Entering the cabin, I was greeted by a blindingly bright yellow ceiling that would be more at home on the back of a poisonous tree frog or gay banana. Below stretched a farm of sterile blue plastic seats that looked like they were taken straight out of a Smurf porno. As if plastering the overhead lockers in tacky advertising wasn’t enough—we’re talking ‘buy buy buy, free free free, super extra premium gin rum vodka’—they had actually glued the safety information cards to the back of the seats, completing a scene that had all the ambience of a South Auckland brothel.
The whole piece is here, though I am at a loss on what a ‘gay banana’ is.
Everything I have heard of the airline turns me off, though I have never ﬂown it. I can tolerate some budget concessions, such as having to pay for your meals, but most (negative) stories are along the same lines as the review on Nadine’s site (though not as humorous). The taxes and inconvenience are sufﬁcient turn-offs. As I was raised to believe that good manners should be free, the review indicates that Ryanair skimps on those, too. But you begin thinking what else they have skimped on. Aircraft servicing? Passenger safety? Pilots with sanity?
I can’t criticize them for outright deception. It’s not as though the marketing tells you that the airline is comfortable when it isn’t. Everything screams budget, so it’s a case of caveat emptor. Naice airlines do not publish calendars with their air hostesses in swimsuits or nothing at all. If they’re willing to objectify their own staff, you’re not in much hope of getting a red carpet. (Meanwhile, this union has some concerns about the airline.)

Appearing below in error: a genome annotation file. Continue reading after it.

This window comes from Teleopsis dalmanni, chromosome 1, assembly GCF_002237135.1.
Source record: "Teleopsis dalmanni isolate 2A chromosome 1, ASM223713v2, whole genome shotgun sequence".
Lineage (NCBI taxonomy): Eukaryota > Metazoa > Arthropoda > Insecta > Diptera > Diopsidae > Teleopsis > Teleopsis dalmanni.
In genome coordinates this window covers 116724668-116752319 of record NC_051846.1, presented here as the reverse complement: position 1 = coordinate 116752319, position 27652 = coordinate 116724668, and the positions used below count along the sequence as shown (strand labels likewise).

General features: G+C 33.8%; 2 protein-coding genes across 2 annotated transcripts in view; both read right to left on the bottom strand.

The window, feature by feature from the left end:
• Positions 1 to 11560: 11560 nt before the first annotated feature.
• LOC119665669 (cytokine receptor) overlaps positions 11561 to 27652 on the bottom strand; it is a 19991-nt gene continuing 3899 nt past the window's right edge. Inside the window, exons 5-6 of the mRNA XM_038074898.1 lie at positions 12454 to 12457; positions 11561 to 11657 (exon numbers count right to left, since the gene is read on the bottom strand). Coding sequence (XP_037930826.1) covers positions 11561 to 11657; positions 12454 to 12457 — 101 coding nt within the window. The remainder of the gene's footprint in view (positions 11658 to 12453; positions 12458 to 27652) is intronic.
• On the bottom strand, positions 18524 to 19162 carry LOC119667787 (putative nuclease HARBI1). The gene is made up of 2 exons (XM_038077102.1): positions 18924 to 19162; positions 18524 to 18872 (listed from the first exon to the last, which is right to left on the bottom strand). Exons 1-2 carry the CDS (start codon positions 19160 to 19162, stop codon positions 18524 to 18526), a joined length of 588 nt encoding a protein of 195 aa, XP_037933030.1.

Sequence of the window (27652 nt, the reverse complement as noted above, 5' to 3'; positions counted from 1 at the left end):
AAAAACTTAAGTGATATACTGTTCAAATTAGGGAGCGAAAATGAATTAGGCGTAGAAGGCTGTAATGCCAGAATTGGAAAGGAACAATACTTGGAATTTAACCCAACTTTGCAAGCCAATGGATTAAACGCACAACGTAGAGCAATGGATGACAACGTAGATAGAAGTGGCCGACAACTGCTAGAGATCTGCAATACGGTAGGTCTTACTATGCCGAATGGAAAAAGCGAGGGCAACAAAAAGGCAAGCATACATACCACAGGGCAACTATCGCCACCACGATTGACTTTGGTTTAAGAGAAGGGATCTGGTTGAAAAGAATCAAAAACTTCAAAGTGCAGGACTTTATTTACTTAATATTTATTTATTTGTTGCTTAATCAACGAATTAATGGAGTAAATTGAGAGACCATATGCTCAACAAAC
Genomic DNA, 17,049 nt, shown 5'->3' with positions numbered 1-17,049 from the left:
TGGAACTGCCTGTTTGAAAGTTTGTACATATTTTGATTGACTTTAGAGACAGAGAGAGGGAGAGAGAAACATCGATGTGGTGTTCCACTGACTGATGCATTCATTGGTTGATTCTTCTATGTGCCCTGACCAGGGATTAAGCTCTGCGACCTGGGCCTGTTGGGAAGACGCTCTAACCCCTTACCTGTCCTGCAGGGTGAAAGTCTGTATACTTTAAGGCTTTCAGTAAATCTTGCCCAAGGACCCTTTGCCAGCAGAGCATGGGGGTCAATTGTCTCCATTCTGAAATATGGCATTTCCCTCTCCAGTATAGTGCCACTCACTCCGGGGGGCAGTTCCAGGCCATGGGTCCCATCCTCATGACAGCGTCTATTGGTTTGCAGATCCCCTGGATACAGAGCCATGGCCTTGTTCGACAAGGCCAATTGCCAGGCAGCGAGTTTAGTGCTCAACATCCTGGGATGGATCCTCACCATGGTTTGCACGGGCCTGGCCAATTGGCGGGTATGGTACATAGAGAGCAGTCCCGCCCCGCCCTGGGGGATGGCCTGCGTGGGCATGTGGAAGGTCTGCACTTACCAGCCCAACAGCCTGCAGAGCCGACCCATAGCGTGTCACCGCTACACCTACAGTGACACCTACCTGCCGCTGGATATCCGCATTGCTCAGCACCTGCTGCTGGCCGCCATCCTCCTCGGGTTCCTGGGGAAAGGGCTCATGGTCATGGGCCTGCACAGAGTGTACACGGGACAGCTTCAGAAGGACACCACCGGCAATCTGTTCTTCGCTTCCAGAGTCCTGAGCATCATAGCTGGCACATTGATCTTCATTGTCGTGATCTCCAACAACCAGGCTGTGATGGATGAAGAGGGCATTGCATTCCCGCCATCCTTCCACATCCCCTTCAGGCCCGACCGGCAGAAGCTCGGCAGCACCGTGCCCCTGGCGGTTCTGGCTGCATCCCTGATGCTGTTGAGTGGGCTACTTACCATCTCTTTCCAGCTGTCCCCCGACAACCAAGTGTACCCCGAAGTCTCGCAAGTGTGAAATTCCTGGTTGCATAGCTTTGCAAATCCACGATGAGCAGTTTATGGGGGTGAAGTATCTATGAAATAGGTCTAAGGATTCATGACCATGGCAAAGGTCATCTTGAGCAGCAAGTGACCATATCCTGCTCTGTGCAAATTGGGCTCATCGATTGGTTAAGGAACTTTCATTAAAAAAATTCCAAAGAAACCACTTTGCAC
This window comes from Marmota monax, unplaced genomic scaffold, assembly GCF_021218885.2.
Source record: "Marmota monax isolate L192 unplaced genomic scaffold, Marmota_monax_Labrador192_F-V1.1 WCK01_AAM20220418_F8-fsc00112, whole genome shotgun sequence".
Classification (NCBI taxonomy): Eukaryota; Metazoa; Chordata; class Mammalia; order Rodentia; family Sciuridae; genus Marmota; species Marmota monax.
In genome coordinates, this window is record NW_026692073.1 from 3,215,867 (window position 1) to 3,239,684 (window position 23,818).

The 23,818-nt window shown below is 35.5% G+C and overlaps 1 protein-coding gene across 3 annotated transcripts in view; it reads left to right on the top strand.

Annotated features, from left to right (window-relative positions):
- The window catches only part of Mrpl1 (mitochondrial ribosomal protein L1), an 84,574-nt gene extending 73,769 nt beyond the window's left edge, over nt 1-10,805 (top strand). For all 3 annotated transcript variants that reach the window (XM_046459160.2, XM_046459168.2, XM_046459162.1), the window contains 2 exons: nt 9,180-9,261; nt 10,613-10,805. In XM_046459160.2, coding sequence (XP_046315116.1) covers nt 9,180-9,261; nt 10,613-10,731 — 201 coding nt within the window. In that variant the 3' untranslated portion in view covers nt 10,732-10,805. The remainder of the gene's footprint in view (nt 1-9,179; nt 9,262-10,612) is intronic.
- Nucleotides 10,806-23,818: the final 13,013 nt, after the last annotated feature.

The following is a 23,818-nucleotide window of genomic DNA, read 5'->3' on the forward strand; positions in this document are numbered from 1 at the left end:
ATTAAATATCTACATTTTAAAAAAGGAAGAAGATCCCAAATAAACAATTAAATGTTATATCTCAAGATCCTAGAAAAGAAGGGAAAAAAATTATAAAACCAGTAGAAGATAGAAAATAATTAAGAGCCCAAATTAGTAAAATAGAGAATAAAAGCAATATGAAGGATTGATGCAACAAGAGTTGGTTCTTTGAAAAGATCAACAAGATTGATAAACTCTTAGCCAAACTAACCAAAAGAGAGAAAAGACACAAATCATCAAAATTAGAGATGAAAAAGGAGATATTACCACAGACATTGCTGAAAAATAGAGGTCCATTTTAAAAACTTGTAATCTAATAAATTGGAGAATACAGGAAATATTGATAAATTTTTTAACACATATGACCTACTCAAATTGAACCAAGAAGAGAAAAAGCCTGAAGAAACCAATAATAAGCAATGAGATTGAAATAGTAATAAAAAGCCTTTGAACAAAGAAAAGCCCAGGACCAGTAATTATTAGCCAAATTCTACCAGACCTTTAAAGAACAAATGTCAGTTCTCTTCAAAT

The plus side, which I’m sure Ryanair and other low-cost ﬂiers would state, is that people can now get to where they want without too much cost. It wasn’t that long ago that jetting about would necessitate taking out a mortgage. I remember looking at an ad in 1980, where it was considered a “special” for a family to ﬂy return to Hong Kong for NZ$3,000. That’s 1980 dollars, too.
The Ryanair stories, nevertheless, remind me that the ﬂip side can go too far. How much more toward the dystopian 21st century of last century’s ﬁlms do we need to go? Is the rich–poor divide now so pronounced that Ryanair can even ﬁoat the idea of standing on your ﬂights, locked in à la Hannibal Lecter? The battery-hen analogy in the review suddenly seems more apt. Let’s make it as undigniﬁed as we can for those who didn’t pay for it. Let’s serve Soylent Green on the ﬂight in a few years’ time (with an extra charge, of course).
I know, I can easily get political from this point, and segue into water ownership or a similar issue. One rule for the rich and one for the poor. It jars with not only my social conscience, but all the ideas I developed practising and (many years ago) teaching design: that no one should go without good stuff.
So my impressions of Ryanair are all second-hand. Still, they’re enough to keep me hoping that I don’t have to experience them ﬁrst-hand.